After reading A Walk in the Woods, I want to start backpacking again. I think I am going to attempt portions of the Pacific Crest Trail, which runs the extent of the West Coast from Mexico to Canada. I have been looking for an accurate map online, but it appears I’ll have to purchase a hard copy. I want to know how many miles it would be from Mt San Jacinto (10,834) in Idyllwild to Mt San Gorgonio (11,503) near Big Bear. The hike would be gorgeous, heading north down into the desert to the pass, then back up to the other peak. If it’s feasible to walk the distance in a timely manner (3-5 days), I’ll give it a shot. If not, I’ll at least take 2-3 day hikes to the summits. I have the whole summer off, why not do something memorable?

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About Wes J.

Your Focus Determines Your Reality
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5 Responses to Misadventures in Mountaineering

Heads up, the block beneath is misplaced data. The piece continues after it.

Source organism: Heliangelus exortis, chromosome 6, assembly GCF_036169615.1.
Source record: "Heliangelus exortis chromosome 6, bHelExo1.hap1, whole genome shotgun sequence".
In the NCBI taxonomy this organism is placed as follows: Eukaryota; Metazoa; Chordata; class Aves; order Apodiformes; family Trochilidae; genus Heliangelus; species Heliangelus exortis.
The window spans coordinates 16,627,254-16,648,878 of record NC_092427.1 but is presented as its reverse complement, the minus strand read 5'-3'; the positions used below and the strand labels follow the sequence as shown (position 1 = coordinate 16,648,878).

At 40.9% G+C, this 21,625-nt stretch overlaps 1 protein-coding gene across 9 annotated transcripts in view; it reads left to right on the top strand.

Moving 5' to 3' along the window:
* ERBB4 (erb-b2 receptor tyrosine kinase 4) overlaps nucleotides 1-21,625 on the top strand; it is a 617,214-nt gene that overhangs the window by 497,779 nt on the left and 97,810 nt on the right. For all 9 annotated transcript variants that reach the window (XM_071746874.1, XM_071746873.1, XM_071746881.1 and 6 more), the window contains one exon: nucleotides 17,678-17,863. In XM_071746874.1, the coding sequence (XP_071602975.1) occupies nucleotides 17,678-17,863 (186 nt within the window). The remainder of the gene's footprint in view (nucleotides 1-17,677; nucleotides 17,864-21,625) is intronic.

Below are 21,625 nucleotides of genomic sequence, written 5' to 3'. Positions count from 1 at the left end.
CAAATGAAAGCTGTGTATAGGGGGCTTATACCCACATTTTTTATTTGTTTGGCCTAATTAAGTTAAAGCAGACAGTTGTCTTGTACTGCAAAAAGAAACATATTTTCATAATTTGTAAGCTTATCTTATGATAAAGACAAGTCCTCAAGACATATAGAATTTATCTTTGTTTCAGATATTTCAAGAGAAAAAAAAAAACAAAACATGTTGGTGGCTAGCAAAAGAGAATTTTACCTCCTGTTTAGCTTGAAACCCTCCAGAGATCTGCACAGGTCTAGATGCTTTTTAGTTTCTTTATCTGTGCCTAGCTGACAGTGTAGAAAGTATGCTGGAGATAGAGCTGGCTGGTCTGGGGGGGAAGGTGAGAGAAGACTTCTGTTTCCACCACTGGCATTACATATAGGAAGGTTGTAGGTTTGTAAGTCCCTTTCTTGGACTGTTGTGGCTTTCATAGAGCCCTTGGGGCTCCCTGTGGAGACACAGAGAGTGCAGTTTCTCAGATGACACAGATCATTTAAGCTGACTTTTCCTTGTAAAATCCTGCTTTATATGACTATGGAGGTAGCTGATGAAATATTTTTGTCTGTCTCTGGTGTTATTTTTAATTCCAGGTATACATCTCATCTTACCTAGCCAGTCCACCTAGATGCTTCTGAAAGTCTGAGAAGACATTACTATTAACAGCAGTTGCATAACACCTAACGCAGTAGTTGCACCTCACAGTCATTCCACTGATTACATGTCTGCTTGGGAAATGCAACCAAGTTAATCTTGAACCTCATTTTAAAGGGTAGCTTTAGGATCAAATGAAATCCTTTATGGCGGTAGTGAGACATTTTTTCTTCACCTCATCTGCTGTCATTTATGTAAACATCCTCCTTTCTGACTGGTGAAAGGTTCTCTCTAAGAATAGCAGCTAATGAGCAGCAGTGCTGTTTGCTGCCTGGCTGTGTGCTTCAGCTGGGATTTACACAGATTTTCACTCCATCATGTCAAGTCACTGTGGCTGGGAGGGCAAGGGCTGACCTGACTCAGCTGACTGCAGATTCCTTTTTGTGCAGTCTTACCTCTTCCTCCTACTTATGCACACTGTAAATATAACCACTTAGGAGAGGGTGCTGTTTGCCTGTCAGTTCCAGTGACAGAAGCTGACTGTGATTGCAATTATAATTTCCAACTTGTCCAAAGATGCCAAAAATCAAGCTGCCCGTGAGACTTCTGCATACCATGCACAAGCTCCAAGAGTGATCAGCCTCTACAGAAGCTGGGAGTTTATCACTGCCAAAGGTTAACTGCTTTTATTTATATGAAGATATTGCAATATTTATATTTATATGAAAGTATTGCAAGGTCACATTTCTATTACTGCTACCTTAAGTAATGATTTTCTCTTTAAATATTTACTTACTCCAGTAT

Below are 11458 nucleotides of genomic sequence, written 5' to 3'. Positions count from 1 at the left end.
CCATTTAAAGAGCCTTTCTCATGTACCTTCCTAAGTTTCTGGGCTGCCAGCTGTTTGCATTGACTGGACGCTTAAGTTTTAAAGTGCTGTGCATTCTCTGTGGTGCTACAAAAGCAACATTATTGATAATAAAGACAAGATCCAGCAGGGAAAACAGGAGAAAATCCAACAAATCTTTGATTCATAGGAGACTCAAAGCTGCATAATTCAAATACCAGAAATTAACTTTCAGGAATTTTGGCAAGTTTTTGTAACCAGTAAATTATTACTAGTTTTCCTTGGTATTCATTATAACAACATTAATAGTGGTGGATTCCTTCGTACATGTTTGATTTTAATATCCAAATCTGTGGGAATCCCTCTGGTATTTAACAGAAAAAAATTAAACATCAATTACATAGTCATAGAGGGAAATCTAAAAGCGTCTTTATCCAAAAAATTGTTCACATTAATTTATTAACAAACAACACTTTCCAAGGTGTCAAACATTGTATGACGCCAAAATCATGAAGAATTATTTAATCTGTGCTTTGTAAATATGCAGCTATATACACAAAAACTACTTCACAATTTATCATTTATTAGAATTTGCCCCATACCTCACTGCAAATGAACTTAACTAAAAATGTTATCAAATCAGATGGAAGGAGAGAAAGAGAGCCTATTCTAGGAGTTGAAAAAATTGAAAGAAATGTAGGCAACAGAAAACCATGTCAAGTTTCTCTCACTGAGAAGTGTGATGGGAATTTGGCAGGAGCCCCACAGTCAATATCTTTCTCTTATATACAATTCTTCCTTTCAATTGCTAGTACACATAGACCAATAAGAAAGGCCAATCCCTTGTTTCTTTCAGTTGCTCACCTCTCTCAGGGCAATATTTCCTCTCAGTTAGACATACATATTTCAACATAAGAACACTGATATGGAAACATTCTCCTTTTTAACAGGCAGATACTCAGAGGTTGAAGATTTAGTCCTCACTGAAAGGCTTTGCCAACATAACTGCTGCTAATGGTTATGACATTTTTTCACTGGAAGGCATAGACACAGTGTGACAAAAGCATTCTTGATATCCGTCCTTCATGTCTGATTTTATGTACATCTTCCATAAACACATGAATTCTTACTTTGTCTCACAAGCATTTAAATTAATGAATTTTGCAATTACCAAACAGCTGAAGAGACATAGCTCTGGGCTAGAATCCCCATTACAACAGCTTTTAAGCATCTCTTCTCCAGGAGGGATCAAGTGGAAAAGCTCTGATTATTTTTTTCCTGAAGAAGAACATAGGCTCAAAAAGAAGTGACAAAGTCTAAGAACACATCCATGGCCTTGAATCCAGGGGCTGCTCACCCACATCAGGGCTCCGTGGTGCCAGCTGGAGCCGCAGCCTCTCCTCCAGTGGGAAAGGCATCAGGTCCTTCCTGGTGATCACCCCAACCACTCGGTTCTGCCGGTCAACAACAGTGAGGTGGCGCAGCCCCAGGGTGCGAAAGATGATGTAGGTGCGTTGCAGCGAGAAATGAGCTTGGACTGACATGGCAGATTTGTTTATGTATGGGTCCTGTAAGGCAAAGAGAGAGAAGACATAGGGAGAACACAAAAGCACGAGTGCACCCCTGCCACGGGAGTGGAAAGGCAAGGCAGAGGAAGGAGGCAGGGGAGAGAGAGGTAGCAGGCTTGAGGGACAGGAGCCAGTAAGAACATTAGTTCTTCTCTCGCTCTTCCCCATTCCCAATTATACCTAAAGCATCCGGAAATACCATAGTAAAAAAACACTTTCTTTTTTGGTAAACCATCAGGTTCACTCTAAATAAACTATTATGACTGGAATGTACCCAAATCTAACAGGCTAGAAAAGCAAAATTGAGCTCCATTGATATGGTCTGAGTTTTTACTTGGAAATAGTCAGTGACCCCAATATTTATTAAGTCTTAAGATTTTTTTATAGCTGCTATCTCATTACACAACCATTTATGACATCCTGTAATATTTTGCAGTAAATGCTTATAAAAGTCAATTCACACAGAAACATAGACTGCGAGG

1. David Jeffries says:

    That Philmont hike was 85 to 90 miles. We had to give you and Randy more weight so you wouldn’t outrun the littler scouts. And I did want to go to Whitney. When can we hike this summer?

    • Wes J. says:

      I was looking on the Philmont site at the itineraries, and the one that best matched what I remember was 65 miles, so that’s the number I went with. I’ll probably start doing day hikes around Lake Perris soon here to get back into it, and will attempt the more difficult stuff once school is out in June.

  2. David Jeffries says:

    Well, I guess I was rounding up. I have the original documentation. 65.75 miles. Do I have your group photo? I have 3. Lets do some walking around Lake Perris. I have been to the top of San Jacinto in 2002. Took the tram. From there to round valley and then up to the peak. 10 miles round trip. We have some stuff to give you and the kids. When can we get together?

  3. Robert says:

    It’s strange, if you asked me to go backpacking before I read this, I would hem and haw with an eventual “no”, but while reading it, it brought back all the memories I had as a Boy Scout hiking through empty desert and up mountain trails. Now I want to try hiking again, at least until I put on a backpack and realize my horrible mistake.

    And internal frame backpacks are quite possibly the worst thing ever.

  4. Timothy says:

    You could always come to yosemite…